Blank PagePosted: December 17, 2007
Following is an excerpt from “Blank Page: It’s Only a Piece of Paper” out of One Memory at a Time by D. G. Fulford, best-selling author and co-founder of The Remembering Site, which makes it easy for anyone, anywhere to write and publish their life story.
“The most valuable advice I’ve ever received wasn’t from my mother. It was from a drawing teacher. I was thirty years old at the time. I was in an evening class, studying life drawing. Life drawing is the class in art school where students sit in a circle surrounding a nude model. They study that person and try to portray her on the page.
One would think that the model in the circle would be the most nervous person in the room. This was not the case, although I’ve seen some nervous ones…
The most nervous people in the room are the art students. They are warriors come to battle with the page. It is the most fearsome of opponents and the single most effective thing that stops a soul from starting.
The blank page stands between the artist and his or her intention.
Here’s the advice, uttered by this teacher, a man I remember nothing about except these words he aimed out into the room that struck a bull’s-eye with me.
‘What’s the worst thing that could happen?’ he said as he walked around the studio. The floor was hard and you could hear his footsteps. ‘What’s the worse thing that could happen? Here’s the worse thing that could happen: You’ll waste a piece of paper.’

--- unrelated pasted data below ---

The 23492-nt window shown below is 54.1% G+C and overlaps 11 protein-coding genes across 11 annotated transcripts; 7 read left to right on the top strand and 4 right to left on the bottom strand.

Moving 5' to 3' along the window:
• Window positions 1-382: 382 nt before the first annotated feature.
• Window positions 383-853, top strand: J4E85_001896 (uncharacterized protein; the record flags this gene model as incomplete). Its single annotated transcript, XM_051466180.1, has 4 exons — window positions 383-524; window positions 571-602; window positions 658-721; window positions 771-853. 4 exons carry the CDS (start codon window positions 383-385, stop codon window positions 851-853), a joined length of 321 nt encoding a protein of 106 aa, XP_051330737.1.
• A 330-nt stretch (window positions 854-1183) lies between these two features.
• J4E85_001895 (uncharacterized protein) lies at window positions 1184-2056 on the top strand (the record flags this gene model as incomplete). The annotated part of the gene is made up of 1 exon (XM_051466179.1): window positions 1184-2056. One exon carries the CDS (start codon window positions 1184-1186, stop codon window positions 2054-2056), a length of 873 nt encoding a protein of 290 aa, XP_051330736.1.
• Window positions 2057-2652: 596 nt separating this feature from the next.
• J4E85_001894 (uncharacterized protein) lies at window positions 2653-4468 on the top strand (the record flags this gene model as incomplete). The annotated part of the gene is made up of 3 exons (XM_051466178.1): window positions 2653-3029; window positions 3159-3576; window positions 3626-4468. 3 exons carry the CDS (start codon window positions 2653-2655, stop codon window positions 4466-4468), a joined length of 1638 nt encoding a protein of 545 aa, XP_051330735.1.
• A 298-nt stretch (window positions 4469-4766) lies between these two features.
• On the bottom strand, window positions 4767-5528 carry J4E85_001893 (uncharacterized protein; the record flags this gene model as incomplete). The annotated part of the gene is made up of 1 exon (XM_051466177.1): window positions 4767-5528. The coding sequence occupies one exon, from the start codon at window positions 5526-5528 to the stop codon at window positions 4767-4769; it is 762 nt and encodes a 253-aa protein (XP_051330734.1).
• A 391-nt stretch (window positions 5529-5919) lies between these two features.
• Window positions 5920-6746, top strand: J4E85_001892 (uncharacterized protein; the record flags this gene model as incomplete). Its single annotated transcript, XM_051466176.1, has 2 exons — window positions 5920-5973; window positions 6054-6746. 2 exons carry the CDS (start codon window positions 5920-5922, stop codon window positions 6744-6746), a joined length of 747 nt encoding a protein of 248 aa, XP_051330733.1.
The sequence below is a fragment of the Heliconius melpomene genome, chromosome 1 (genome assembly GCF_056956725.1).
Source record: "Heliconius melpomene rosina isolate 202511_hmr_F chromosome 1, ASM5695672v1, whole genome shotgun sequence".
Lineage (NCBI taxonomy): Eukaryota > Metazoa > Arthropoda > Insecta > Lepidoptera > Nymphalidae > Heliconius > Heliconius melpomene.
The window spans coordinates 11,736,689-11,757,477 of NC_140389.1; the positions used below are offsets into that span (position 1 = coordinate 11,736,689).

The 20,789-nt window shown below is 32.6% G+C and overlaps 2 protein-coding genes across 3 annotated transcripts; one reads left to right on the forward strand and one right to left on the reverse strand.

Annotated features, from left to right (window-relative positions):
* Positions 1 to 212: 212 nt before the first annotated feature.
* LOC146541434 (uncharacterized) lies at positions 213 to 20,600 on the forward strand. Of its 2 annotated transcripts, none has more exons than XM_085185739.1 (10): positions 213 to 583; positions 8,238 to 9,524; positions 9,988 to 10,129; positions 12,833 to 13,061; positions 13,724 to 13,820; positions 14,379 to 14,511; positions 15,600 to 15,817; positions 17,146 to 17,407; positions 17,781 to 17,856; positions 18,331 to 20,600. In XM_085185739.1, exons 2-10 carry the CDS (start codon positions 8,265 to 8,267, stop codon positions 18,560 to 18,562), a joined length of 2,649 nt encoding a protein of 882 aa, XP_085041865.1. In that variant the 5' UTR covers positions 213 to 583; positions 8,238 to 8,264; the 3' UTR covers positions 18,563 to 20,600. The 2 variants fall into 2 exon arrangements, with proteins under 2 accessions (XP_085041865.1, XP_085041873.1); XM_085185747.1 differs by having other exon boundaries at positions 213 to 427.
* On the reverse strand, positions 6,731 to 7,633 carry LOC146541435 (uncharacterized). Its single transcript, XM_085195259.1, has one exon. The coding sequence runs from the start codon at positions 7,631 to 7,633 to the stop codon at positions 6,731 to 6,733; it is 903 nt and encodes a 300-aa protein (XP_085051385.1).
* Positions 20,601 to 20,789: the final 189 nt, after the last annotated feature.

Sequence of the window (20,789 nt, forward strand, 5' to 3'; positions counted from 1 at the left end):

That was the most freeing remark I ever heard.
It said, ‘Begin, and if you don’t like it, then begin again.’ It said the worst thing that could happen was not so bad at all.
It didn’t say a word about the best thing.”
Many times I’ve stared down that fearsome opponent — the blank page. Or worse yet, I’ve avoided going near it. What better advice is there than to take up my instrument and confront it, head on, with abandon? To summon my strength, to let myself go, to lay down the words. Most of the time, something evolves; there’s a peace accord between head and page. If it doesn’t, I can always wad that paper up in a tight ball and toss it across the room. I don’t have a wastebasket in my office. If I need to, I just cover the floor with papers in all stages of disposal — flat, wadded, twisted, wrinkled. Then I collect them, take them all downstairs, and throw them away. I suppose that’s a strategy, too.